b) Every reasonable effort will be made to provide sabbatical leave for individual priests/pastoral coordinators when requested. Circumstances may limit the number of priests/pastoral coordinators who can be absent from the diocese at any given time. Two sabbaticals a year will be granted. - DIOCESE OF MARQUETTE

In my diocese (Archdiocese of Vancouver), sabbatical leaves can be for two or more years, depending on circumstances and/or studies.

I have known priests to take sabbaticals for a number of reasons in various dioceses:

  • Studies in Rome.
  • Temporary appointment to a Roman Congregation at the request of the Holy See (5 years).
  • Temporary missionary work outside the diocese.
  • Temporary leave to work in another diocese (sometimes at the request of Rome).
  • Leave due to illness or depression.
  • Leave of absence to rest.
  • Reasons are sometimes not disclosed, for example when one is studying or being trained to become an exorcist. Many dioceses do not publicly disclose the name their diocesan exorcist(s) for obvious reasons.

Bishops need the permission of the Holy Father to take a sabbatical from their diocese. I personally know of this happening twice.

  • Permission to enter a monastery as a postulant.
  • Permission to take a sabbatical due to depression.
  • More detailed answer; what is general and what is an example is clear, no confusion. +1 and accepted.
    – Pavel
    Oct 25, 2019 at 13:23

1) Nothing. Canon law is silent on sabbaticals. It's a completely discretionary thing.

2) Priests' sabbaticals can be many things. Some go on to write a book. Others indeed do study -- one of my university friends was a Catholic priest from Australia who came to Oxford, on a sabbatical, to study for a doctorate. During a sabbatical, at least for reasons of study, their faculties remain intact, but they should in general restrict themselves to co-celebration of Mass. Then there are sabbaticals for health reasons -- usually, policies there tend to be subject to diocesan policies on safeguarding the health (mental, physical and spiritual) of priests. Finally, there are sabbaticals for 'other reasons', these tend to be either giving priests some time to think things through (especially if they somehow were affected by a serious incident or experience a crisis in faith, which happens even to priests!) or as a 'lite' version of suspension. The ordinary has pretty unfettered discretion in this area, subject to, of course, not really having much of a choice where a priest is subject to incapacitating illness. Lately, given the recognition that priests are under an enormous amount of stress and need some care themselves, policies are arguably such that they're more likely to give priests some time if they so need. Sorry that's a bit of a disappointing answer, but sadly that's the best one can do when something's up to the about 400 or so dioceses that make up the Church!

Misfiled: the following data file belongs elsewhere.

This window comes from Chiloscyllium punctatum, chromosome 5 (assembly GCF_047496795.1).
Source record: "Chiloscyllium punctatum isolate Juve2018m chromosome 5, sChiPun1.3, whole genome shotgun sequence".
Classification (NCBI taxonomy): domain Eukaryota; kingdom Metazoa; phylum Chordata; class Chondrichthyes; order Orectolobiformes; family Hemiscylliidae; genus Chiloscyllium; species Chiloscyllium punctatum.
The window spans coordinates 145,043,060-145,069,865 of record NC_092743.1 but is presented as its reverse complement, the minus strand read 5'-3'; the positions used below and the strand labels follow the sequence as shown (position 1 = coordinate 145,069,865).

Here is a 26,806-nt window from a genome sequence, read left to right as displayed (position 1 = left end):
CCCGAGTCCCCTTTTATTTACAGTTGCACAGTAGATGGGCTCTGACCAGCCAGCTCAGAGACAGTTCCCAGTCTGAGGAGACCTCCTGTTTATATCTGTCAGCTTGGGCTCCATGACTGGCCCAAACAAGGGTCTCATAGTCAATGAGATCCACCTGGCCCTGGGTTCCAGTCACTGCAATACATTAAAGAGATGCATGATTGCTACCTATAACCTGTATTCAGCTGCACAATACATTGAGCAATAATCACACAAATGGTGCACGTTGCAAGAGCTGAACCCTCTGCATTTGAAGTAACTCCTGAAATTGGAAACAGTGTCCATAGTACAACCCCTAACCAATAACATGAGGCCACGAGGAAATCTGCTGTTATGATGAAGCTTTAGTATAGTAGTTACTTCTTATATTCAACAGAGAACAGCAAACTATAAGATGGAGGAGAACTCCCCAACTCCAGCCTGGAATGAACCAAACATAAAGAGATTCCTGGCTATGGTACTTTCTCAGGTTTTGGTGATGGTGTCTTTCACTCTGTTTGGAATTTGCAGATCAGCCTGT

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    As far as priests outside their diocese in order to study: it is quite common for a priest who is studying to have an arrangement with the local bishop allowing him to help out, say, at a local parish—so there is (in most of these cases) no need for the priest to restrict his ministry. Jan 27, 2016 at 12:16